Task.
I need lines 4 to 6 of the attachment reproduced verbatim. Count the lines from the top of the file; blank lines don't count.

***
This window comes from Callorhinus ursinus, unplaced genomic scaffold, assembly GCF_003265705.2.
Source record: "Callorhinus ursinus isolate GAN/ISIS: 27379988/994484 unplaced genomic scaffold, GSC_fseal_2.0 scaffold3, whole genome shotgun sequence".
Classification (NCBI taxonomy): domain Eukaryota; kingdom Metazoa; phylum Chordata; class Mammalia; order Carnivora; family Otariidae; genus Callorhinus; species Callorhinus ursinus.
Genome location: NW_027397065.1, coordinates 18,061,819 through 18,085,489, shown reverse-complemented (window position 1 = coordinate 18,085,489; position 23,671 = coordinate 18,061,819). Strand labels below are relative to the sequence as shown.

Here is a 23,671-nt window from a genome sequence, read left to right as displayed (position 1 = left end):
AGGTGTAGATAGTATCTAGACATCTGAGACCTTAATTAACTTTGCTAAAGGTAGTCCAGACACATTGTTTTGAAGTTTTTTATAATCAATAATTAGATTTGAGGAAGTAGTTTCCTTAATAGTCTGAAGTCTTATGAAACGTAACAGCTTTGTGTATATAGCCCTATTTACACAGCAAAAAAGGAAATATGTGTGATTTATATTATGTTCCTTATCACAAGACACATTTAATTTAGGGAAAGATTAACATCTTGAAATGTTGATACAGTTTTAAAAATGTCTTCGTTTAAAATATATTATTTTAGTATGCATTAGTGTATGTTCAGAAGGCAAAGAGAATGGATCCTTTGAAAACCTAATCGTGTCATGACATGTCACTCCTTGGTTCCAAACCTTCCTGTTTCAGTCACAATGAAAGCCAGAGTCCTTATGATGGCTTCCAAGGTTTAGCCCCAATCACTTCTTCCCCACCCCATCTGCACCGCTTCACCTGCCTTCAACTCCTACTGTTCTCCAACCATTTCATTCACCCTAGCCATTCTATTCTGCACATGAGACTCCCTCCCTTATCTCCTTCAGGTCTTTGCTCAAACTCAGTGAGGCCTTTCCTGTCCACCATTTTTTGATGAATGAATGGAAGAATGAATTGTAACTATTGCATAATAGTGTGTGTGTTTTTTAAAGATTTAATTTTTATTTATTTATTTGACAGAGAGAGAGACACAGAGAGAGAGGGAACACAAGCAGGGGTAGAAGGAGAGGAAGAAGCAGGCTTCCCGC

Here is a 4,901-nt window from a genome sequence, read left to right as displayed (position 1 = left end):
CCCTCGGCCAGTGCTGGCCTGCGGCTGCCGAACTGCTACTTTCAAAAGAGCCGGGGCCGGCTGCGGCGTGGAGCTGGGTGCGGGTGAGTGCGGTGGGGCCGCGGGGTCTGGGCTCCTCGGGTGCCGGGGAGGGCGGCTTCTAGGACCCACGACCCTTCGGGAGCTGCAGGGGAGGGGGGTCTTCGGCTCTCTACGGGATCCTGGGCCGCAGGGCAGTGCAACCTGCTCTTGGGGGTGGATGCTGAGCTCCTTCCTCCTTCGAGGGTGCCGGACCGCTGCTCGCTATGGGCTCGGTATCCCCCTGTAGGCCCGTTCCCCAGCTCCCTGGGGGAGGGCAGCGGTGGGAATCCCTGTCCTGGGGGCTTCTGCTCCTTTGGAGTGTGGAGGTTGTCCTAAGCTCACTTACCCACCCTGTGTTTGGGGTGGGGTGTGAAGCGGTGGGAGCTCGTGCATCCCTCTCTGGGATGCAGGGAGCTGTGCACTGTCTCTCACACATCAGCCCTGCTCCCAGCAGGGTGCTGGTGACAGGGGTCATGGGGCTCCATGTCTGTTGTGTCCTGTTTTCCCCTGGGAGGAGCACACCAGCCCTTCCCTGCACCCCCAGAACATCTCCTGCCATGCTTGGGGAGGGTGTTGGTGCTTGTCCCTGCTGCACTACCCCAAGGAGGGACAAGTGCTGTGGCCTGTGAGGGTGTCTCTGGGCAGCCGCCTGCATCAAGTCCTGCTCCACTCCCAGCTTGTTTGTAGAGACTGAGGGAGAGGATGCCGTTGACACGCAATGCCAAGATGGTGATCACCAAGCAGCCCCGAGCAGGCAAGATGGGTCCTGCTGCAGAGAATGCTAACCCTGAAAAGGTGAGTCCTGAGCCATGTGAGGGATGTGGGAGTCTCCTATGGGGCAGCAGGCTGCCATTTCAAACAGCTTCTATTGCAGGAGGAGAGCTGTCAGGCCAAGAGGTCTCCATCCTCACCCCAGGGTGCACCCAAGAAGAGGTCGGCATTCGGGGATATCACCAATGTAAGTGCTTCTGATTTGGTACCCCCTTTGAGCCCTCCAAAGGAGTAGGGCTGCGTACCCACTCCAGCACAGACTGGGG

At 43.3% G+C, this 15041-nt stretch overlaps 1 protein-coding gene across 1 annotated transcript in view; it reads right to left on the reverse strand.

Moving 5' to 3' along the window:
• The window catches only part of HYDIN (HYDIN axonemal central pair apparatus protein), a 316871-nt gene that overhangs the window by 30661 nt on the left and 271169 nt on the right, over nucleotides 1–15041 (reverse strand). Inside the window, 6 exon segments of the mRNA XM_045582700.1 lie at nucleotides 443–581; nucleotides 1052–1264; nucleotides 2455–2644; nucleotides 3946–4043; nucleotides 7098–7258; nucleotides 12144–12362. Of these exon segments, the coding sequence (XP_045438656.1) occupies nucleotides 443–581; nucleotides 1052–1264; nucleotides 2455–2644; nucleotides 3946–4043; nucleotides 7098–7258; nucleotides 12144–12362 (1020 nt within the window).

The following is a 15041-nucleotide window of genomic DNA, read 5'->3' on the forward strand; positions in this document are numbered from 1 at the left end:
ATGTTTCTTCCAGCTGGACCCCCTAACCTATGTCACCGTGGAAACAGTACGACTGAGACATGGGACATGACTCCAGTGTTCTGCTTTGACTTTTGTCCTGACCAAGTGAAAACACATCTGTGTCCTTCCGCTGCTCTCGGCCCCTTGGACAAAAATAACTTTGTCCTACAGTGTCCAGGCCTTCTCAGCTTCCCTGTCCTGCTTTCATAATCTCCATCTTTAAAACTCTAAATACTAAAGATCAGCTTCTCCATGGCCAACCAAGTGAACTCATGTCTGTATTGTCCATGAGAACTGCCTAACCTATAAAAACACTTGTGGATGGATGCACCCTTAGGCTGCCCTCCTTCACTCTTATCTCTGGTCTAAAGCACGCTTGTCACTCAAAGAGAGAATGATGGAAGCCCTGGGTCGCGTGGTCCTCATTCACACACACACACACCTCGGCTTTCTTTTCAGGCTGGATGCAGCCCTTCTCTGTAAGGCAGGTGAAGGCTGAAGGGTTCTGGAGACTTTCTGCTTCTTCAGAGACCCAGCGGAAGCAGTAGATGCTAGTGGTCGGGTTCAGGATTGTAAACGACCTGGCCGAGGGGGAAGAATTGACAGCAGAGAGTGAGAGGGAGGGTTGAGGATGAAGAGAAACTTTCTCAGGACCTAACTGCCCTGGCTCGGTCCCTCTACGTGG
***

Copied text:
Genome location: NW_027397065.1, coordinates 18,061,819 through 18,085,489, shown reverse-complemented (window position 1 = coordinate 18,085,489; position 23,671 = coordinate 18,061,819). Strand labels below are relative to the sequence as shown.

Here is a 23,671-nt window from a genome sequence, read left to right as displayed (position 1 = left end):
AGGTGTAGATAGTATCTAGACATCTGAGACCTTAATTAACTTTGCTAAAGGTAGTCCAGACACATTGTTTTGAAGTTTTTTATAATCAATAATTAGATTTGAGGAAGTAGTTTCCTTAATAGTCTGAAGTCTTATGAAACGTAACAGCTTTGTGTATATAGCCCTATTTACACAGCAAAAAAGGAAATATGTGTGATTTATATTATGTTCCTTATCACAAGACACATTTAATTTAGGGAAAGATTAACATCTTGAAATGTTGATACAGTTTTAAAAATGTCTTCGTTTAAAATATATTATTTTAGTATGCATTAGTGTATGTTCAGAAGGCAAAGAGAATGGATCCTTTGAAAACCTAATCGTGTCATGACATGTCACTCCTTGGTTCCAAACCTTCCTGTTTCAGTCACAATGAAAGCCAGAGTCCTTATGATGGCTTCCAAGGTTTAGCCCCAATCACTTCTTCCCCACCCCATCTGCACCGCTTCACCTGCCTTCAACTCCTACTGTTCTCCAACCATTTCATTCACCCTAGCCATTCTATTCTGCACATGAGACTCCCTCCCTTATCTCCTTCAGGTCTTTGCTCAAACTCAGTGAGGCCTTTCCTGTCCACCATTTTTTGATGAATGAATGGAAGAATGAATTGTAACTATTGCATAATAGTGTGTGTGTTTTTTAAAGATTTAATTTTTATTTATTTATTTGACAGAGAGAGAGACACAGAGAGAGAGGGAACACAAGCAGGGGTAGAAGGAGAGGAAGAAGCAGGCTTCCCGC